In the early 1980’s, I remembered walking into my former primary school for a second year teacher education practicum and noticing that nothing had changed. This is despite leaving the school almost 8 years ago. The school’s learning environment looked the same, my former teachers were in the same rooms and most of them were using the same textbooks and resources, and the culture felt like a time warp despite the world moving on. I passed my practicum but little did I realise at the time that the experience would be invaluable in making change at my current school.
Too often, we believe that a situation is difficult to change due to inertia or some form of policy that has lost its currency. Disruptive leadership is about looking at an authentic problem from outside in. Instead of tinkering around the edges, we reconceptualise problems, obtain different perspectives from both within and outside the field and design strategic solutions.
Merrylands East Public School required disruptive leadership to make a shift from conventional wisdom to a new reality. The school’s Parents and Citizens Association asked a simple question as to why schools cannot start earlier and finish earlier to capture the peak hours of learning for primary students and to avoid the fatigue factor in the afternoon. Many of these parents have very little deep grounding in industrial relations, government policies and procedures, or how schools worked but came with an authentic pragmatic solution without any preconceived ideas. We could have easily tinkered with the school hours by shifting our recess and lunch periods but still ended with a hybrid version of the existing paradigm.
Disruptive leadership is not about the norm but creating new products and procedures and challenging the values, beliefs and assumptions of a society. School hours for the majority of Australian primary schools are 9am to 3pm model with some slight variations. These times haven’t changed since the commencement of NSW public schools in 1848. The Merrylands East change has resulted in teachers having optional afternoon time to collaborate, program, assess and evaluate student learning without the added conflict of other activities. Students have benefited with learning taking place earlier in the morning with additional family time in the afternoons. Most recently when Sydney sweltered above 30 degree Celsius temperatures in the afternoon, our students had a range of alternatives rather than being fatigued at school.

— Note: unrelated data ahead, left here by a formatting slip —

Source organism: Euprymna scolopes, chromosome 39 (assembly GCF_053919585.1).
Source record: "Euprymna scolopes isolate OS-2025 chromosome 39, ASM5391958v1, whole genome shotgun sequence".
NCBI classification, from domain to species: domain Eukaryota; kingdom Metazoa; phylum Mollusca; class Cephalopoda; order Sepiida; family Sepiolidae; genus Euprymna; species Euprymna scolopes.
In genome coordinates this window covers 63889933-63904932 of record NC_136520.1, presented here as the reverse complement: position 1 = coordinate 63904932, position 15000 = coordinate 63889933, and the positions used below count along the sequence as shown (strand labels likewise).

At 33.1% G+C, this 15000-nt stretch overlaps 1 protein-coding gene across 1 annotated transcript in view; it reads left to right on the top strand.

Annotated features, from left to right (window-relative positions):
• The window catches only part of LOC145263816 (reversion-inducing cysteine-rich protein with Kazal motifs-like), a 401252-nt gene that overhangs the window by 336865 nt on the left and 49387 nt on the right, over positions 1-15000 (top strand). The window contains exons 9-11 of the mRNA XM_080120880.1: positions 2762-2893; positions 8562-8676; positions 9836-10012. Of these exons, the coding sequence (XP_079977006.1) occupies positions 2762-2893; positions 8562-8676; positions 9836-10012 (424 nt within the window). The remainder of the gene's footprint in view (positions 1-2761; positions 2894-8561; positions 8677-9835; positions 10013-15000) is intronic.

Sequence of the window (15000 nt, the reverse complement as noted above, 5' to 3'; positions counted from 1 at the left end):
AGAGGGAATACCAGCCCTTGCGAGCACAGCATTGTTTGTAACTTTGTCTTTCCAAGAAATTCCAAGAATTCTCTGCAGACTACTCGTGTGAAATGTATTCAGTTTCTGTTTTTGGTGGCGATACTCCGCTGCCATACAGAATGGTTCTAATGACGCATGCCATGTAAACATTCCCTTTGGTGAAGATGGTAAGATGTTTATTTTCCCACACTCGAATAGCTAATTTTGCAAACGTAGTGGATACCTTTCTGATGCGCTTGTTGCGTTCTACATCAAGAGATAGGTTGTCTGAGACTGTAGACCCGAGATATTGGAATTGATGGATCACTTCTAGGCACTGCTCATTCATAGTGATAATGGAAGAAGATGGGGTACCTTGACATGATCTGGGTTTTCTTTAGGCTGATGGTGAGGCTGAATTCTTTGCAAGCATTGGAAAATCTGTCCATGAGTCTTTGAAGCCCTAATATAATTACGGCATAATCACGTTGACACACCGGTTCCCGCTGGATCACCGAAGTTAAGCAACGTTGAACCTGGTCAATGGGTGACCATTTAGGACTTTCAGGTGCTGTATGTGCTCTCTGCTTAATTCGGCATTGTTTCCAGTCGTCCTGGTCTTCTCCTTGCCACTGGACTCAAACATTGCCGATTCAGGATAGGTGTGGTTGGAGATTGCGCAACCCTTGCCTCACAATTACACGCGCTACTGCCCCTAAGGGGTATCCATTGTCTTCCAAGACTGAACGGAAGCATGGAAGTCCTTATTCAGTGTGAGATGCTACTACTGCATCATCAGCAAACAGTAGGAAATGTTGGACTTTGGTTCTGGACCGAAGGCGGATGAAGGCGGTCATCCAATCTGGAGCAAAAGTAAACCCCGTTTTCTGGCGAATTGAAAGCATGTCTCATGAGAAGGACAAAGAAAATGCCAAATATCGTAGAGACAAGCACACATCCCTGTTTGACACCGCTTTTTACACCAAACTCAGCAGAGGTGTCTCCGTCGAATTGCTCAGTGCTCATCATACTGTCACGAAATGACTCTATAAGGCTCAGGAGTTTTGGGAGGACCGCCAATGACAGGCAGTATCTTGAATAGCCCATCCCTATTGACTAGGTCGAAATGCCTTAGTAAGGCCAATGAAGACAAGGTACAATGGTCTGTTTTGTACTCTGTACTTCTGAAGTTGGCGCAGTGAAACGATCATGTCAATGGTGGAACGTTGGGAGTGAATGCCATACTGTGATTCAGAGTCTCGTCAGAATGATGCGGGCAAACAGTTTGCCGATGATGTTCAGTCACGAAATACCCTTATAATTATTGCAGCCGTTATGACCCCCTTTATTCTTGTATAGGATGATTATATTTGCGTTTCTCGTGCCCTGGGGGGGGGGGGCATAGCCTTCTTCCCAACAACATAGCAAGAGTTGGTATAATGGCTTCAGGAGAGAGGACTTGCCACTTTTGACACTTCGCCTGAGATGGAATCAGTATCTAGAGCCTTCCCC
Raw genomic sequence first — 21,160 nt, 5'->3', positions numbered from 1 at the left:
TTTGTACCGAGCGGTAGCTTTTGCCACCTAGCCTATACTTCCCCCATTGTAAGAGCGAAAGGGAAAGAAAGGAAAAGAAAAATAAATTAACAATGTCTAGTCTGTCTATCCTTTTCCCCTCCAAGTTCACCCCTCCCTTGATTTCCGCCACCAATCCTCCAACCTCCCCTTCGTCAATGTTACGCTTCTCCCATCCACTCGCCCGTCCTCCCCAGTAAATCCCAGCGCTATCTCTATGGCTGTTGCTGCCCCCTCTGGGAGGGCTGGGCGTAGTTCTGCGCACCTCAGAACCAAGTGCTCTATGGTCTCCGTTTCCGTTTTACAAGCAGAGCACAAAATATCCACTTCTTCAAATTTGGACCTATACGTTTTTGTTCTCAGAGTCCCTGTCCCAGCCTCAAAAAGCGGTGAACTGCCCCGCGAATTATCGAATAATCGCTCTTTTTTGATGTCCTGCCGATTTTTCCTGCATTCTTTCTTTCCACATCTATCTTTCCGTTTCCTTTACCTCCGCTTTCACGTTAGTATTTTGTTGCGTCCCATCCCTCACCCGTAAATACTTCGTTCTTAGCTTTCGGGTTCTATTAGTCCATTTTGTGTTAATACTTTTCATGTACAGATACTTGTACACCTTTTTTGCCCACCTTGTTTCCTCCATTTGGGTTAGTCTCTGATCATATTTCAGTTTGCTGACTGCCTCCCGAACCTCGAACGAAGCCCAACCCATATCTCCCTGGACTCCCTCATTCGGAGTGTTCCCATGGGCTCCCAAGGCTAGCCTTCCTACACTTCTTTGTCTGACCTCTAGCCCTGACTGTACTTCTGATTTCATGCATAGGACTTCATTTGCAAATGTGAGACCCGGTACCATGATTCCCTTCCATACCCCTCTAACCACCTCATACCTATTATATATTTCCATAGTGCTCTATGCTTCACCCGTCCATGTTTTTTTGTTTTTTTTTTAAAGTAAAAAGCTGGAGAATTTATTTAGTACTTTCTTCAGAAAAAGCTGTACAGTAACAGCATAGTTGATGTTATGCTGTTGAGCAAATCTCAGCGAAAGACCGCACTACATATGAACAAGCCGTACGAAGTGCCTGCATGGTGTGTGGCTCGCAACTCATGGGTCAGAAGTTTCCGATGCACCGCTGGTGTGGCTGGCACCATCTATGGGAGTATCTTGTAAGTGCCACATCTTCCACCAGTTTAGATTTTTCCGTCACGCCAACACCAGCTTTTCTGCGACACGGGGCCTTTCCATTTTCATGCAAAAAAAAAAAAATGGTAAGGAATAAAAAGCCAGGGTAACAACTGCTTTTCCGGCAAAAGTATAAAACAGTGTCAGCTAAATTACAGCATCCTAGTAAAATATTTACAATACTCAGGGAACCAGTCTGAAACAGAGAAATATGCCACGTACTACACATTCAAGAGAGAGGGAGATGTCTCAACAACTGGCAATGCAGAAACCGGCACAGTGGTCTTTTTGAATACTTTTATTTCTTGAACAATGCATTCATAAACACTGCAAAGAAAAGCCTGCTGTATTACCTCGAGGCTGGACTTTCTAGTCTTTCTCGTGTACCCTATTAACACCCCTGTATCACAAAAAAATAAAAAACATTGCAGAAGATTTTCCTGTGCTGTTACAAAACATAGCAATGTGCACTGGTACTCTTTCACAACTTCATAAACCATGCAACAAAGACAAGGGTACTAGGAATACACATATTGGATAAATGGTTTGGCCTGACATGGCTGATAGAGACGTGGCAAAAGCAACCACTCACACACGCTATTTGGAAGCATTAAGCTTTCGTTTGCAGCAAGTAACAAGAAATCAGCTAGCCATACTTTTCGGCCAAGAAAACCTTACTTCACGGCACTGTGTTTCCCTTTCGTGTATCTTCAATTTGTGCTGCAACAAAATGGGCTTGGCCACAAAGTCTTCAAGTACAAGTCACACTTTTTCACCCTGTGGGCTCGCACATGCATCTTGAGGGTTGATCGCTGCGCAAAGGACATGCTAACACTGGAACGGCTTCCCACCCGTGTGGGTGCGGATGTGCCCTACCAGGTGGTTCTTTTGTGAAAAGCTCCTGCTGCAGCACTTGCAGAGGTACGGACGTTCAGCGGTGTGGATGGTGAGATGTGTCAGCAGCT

In any organisation disruptive leadership is about making long term change with sudden impact. The Merrylands East school hours had to change overnight rather than gradually. People involved in our school had to make the necessary personal adaptation to align with the organisational change. With any disruption, there is always some form of insecurity, uncertainty and emotional change that needs to be addressed. However, collective community solutions have inevitably resulted in our school being placed in a position to meet the needs of our local community.
Disruptive leadership is evident all around us. Who would have imagine that banks could be automated and funds withdrawn or deposited globally, phones become multifunction, and enterprises operate in alternative work designed environments? Who would have imagined that students could self-regulate their learning, share their learning globally in a range of multimodal texts and collaborate with other students anytime anywhere? At a classroom level, disruptive leadership may involve the change of pedagogy and the creation of a better learning environment for students.
I must caution that disruptive leadership is not about being militant or making change for the sake of change. Instead, disruptive leadership is about being solution driven with a totally fresh approach and challenging the current norm. Sometimes, this may involve starting with a blank canvas and designing from scratch with all possible solutions on the table for discussion. It’s also about letting go our prejudices and stepping back from within, and withdrawing emotionally from ownership – not easy to do, especially if schools have long standing traditions and a culture of conservatism.
Disruptive leadership has resulted in Merrylands East changing our pedagogy, learning spaces and the way we operate in the 21st century.